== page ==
## Game Probabilities - Wildcard Round

Game probabilities for the wildcard round are available at the New York Times. This week I take a look at the matchup between KC and IND.

When the Colts host the Chiefs on Saturday in the first of this weekend’s four wild-card games, each team will feel as if it is looking into the mirror. The two teams are nearly statistically identical and tend to play disciplined, low-risk, ball-control football while letting their opponents make mistakes...

The two opponents are even more similar on defense. Kansas City’s and Indianapolis’s net yards per pass attempt allowed are 6.4 and 6.2, both close to the average of 6.2. They both allow 4.5 yards per carry, a bit more than the league average of 4.1. Both teams have grabbed more than their share of interceptions, as the Chiefs intercept the ball on 3.3 percent of all pass plays and the Colts on 2.8 percent...

### 5 Responses to “Game Probabilities - Wildcard Round”

1. Anonymous says:

How do the odds for the packers game change if you consider only packers passing with Aaron Rodgers?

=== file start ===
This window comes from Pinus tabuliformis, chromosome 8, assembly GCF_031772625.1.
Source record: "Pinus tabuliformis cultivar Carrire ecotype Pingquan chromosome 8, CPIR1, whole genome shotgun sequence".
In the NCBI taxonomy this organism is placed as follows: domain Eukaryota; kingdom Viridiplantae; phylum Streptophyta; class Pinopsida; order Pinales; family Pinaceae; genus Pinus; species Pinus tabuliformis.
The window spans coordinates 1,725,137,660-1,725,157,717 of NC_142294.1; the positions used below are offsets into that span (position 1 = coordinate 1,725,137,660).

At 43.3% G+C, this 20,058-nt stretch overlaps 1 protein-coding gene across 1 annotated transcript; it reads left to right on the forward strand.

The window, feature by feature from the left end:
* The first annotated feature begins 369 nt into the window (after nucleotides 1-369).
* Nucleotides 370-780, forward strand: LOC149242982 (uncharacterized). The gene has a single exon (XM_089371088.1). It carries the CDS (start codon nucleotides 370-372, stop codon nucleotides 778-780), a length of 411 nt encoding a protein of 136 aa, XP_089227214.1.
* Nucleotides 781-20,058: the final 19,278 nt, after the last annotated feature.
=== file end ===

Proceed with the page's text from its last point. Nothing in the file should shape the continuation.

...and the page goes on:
2. Anonymous says:

I would like to know what type of advanced math subjects you used to create your models. I have a model, but I think I could make it better if I improved my math skills. Thank you.

3. Anonymous says:

you have the colts being more than 56% more likely to win that game than the chiefs (61-39)/39 and yet you still conclude that it is basically a tie between evenly matched teams?

4. Paul Thomas says:

Anon #3, if you read the article, it points out that the expectation is almost entirely down to the fact that the Colts are playing at home. The way to get a coin-flip game is not to match two identical teams (unless it's on a neutral field) but to have a better team playing away at a worse one, as is the case in both NFC games.

5. Anonymous says:

paul,
please do not do this "if you read the article" stuff, when the comment was based on what the article says.

the point i am making is that 60/40 is still a coin flip. i.e. that 60/40 is indistinguishable from 50/50. at least according to the author of the article. (based on reading the article)